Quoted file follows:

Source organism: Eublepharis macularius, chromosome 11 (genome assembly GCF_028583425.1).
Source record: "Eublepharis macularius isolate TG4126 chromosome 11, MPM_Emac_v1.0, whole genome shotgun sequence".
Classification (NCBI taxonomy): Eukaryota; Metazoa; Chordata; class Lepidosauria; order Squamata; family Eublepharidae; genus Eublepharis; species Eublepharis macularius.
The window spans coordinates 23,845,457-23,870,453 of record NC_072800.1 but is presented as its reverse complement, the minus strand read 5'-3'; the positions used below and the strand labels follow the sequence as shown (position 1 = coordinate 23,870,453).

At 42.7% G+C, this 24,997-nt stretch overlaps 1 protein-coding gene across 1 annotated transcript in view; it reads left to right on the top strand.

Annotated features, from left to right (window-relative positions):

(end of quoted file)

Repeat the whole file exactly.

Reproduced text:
Source organism: Eublepharis macularius, chromosome 11 (genome assembly GCF_028583425.1).
Source record: "Eublepharis macularius isolate TG4126 chromosome 11, MPM_Emac_v1.0, whole genome shotgun sequence".
Classification (NCBI taxonomy): Eukaryota; Metazoa; Chordata; class Lepidosauria; order Squamata; family Eublepharidae; genus Eublepharis; species Eublepharis macularius.
The window spans coordinates 23,845,457-23,870,453 of record NC_072800.1 but is presented as its reverse complement, the minus strand read 5'-3'; the positions used below and the strand labels follow the sequence as shown (position 1 = coordinate 23,870,453).

At 42.7% G+C, this 24,997-nt stretch overlaps 1 protein-coding gene across 1 annotated transcript in view; it reads left to right on the top strand.

Annotated features, from left to right (window-relative positions):